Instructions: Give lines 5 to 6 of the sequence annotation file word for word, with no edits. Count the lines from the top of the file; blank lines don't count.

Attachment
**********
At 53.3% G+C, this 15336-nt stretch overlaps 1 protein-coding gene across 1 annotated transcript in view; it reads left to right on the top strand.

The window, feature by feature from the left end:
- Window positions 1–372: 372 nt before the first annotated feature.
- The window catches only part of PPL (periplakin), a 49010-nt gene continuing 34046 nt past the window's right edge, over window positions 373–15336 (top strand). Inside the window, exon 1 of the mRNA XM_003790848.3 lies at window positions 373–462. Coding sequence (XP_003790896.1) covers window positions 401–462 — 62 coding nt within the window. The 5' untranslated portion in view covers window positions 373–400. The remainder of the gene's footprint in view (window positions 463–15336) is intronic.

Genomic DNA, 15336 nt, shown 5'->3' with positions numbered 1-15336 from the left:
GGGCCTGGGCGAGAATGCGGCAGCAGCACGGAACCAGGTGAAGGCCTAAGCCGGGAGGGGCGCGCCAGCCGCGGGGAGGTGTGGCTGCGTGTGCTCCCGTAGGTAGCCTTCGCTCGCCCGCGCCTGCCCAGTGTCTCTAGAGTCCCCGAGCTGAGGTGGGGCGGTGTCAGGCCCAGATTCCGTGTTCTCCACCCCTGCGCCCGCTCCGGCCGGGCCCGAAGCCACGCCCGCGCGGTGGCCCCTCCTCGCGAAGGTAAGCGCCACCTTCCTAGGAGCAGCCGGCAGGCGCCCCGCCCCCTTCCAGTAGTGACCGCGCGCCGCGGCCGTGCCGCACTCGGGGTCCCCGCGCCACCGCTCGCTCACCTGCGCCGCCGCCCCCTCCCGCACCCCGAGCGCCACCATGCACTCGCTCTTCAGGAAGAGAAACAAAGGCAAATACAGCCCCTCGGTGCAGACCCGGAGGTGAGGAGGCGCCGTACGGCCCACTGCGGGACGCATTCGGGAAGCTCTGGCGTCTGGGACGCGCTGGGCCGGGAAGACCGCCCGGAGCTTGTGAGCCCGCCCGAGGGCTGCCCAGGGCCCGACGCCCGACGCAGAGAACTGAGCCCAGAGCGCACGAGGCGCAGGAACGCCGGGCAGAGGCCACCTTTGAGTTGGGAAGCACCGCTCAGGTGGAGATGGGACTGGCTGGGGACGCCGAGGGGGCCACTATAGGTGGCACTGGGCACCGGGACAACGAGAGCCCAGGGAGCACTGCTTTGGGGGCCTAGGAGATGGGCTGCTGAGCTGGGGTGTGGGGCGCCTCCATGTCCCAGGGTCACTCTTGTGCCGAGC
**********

Genomic DNA, 15336 nt, shown 5'->3' with positions numbered 1-15336 from the left:
GGGCCTGGGCGAGAATGCGGCAGCAGCACGGAACCAGGTGAAGGCCTAAGCCGGGAGGGGCGCGCCAGCCGCGGGGAGGTGTGGCTGCGTGTGCTCCCGTAGGTAGCCTTCGCTCGCCCGCGCCTGCCCAGTGTCTCTAGAGTCCCCGAGCTGAGGTGGGGCGGTGTCAGGCCCAGATTCCGTGTTCTCCACCCCTGCGCCCGCTCCGGCCGGGCCCGAAGCCACGCCCGCGCGGTGGCCCCTCCTCGCGAAGGTAAGCGCCACCTTCCTAGGAGCAGCCGGCAGGCGCCCCGCCCCCTTCCAGTAGTGACCGCGCGCCGCGGCCGTGCCGCACTCGGGGTCCCCGCGCCACCGCTCGCTCACCTGCGCCGCCGCCCCCTCCCGCACCCCGAGCGCCACCATGCACTCGCTCTTCAGGAAGAGAAACAAAGGCAAATACAGCCCCTCGGTGCAGACCCGGAGGTGAGGAGGCGCCGTACGGCCCACTGCGGGACGCATTCGGGAAGCTCTGGCGTCTGGGACGCGCTGGGCCGGGAAGACCGCCCGGAGCTTGTGAGCCCGCCCGAGGGCTGCCCAGGGCCCGACGCCCGACGCAGAGAACTGAGCCCAGAGCGCACGAGGCGCAGGAACGCCGGGCAGAGGCCACCTTTGAGTTGGGAAGCACCGCTCAGGTGGAGATGGGACTGGCTGGGGACGCCGAGGGGGCCACTATAGGTGGCACTGGGCACCGGGACAACGAGAGCCCAGGGAGCACTGCTTTGGGGGCCTAGGAGATGGGCTGCTGAGCTGGGGTGTGGGGCGCCTCCATGTCCCAGGGTCACTCTTGTGCCGAGC